The Flaws Of The Tardy Policy

My experience being late to class and the consequences.

Emily+Roberts.+junior%2C+late+to+class.
Emily Roberts. junior, late to class.

Emily Roberts. junior, late to class.

Emily Roberts. junior, late to class.

Sabrina Jaynes, Journalist

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The tardy policy is a system created to train kids not to be late to class by using what some may consider to be harsh penalties. For each quarter of the school year (around 45 days), students receive consequences for each tardy they have in a class. With each tardy a student gets, a parent receives an automated phone call and the teacher talks to the student.

  Students are allowed a limit of three tardies per class before actual restrictions are put in place. Once that student reaches a third tardy, they automatically receive an entire day of in-house suspension. Not just one period for the class they were late to, but a whole day.

  If the student is tardy after that, totaling four, they are then suspended for one day. Each tardy after that, the student adds on another day of (out of school) suspension.

  Although it is reasonable to punish a student for purposely missing class, there are some things that keep a student back that they are not to blame for. The school’s handbook states that teachers may not keep students in class, causing them to be late to another. Unfortunately this rule is not always followed.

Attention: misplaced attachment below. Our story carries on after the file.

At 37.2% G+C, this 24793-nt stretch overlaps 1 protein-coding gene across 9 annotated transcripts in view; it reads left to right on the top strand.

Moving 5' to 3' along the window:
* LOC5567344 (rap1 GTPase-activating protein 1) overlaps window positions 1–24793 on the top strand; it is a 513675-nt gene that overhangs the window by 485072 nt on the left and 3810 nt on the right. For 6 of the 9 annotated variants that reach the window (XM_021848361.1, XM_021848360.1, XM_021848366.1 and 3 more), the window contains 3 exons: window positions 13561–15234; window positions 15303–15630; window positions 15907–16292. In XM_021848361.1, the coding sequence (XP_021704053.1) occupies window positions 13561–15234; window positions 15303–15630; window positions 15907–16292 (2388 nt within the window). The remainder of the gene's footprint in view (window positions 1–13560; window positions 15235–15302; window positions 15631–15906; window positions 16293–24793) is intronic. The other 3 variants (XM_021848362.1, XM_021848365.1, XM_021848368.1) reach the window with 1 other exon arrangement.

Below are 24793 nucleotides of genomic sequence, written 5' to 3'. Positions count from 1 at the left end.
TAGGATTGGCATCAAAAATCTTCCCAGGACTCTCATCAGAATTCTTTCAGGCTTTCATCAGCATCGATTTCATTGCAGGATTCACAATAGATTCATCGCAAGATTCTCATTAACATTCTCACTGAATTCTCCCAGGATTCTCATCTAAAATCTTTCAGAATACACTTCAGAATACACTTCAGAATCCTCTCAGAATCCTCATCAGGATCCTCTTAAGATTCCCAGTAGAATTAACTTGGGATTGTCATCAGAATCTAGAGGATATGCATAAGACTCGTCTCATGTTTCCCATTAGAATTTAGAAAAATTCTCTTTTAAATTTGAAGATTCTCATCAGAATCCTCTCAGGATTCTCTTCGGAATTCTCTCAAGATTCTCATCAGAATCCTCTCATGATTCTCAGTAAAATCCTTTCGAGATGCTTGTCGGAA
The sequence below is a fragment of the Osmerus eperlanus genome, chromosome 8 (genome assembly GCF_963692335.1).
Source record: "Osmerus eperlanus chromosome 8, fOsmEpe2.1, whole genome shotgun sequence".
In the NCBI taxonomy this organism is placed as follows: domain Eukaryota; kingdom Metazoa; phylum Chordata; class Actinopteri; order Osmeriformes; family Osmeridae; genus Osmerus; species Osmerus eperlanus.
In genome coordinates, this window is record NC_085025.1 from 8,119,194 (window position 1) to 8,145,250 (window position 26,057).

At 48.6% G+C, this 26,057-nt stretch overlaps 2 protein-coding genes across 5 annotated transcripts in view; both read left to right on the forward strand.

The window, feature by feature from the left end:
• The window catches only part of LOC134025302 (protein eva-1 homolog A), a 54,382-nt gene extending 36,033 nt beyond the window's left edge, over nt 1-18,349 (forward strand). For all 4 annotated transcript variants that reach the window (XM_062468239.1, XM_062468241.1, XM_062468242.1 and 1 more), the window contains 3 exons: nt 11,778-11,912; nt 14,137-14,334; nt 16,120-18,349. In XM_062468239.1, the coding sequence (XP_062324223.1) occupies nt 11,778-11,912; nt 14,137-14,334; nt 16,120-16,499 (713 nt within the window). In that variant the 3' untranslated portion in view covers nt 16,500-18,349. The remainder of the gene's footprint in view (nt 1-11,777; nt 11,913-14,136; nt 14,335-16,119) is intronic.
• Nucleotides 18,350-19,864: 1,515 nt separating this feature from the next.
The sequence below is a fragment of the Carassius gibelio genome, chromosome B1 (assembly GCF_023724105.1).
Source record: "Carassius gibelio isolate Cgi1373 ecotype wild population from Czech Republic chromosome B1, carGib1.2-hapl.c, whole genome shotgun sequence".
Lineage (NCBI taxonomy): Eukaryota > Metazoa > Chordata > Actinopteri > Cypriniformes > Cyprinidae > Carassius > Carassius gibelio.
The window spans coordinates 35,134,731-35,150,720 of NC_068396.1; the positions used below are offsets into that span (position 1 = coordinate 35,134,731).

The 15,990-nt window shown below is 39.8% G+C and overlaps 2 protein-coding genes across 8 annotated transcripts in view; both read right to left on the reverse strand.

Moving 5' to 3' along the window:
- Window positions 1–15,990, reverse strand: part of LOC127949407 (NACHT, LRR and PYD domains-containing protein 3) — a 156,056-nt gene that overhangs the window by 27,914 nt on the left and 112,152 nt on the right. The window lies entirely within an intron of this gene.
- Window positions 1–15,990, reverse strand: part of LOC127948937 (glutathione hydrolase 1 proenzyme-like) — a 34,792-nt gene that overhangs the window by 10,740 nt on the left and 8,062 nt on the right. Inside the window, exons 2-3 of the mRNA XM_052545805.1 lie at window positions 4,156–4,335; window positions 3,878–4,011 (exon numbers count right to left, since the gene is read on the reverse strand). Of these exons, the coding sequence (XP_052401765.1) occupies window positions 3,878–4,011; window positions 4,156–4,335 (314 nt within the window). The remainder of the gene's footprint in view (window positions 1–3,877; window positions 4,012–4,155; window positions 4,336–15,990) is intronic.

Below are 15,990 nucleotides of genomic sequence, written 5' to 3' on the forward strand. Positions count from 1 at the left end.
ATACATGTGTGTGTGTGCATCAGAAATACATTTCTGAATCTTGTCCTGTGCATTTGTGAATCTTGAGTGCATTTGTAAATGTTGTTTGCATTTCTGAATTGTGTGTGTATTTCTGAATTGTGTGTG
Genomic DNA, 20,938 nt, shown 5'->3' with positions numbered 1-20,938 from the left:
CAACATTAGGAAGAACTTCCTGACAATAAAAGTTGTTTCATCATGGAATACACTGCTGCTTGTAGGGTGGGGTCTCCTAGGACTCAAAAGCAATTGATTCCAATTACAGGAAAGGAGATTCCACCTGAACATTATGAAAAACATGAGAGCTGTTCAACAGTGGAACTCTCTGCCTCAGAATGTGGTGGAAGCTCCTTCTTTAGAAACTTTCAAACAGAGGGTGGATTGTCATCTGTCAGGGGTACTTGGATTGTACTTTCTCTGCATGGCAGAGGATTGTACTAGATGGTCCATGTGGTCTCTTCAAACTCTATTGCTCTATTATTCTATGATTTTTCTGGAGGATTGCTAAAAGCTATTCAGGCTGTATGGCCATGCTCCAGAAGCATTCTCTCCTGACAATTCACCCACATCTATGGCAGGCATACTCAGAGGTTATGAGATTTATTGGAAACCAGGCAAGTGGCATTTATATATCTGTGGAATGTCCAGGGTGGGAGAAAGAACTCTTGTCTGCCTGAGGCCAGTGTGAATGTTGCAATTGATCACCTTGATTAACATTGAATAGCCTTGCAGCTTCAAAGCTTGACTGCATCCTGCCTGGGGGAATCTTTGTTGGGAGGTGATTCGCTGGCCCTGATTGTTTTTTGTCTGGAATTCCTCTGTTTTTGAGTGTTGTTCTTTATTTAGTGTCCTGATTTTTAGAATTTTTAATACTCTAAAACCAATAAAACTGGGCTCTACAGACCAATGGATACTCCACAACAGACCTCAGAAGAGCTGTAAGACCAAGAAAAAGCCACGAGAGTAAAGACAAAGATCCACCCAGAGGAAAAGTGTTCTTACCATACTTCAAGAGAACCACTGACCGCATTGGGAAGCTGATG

This policy also does not this take into account our shortened class times. In most classes, there is not enough to time to finish the lesson, causing the students to stay after to hear the rest of the information or to grab their homework, which leads to tardies in other classes.

  Another way upperclassmen are late is when they return back from lunch. Most days, as you are coming back in to the freshmen building, the gym doors are locked. This leads a student to either rush around to the front office or wait until another student inside sees the horde of desperate students outside and unlocks the doors for them. Students leave rocks in the door, so they can still exit the building, but come back in time for class. This ends up just being a guessing game, as there is no definite locking schedule.

  This year, I received my first in-house detention. Although I had previously been late my past two years, I had never gotten in trouble for it. I received it for being late to my 5th hour class, the one directly after lunch. I did not skip class, nor did I show up to class at an unreasonable time missing any important information. I received a phone call home after that day explaining I was late, but I was not aware of my in-house status.

  The next day in my 1st hour class, I was pulled out in the middle of a lesson to the front office. I was told I had in-house at the end of the week, and of course, I was appalled. I was missing a whole day of learning for being late to one class. Three times. Over a 45 day period.

  I was aware I made a mistake by being late, but how does missing all my classes justify these actions?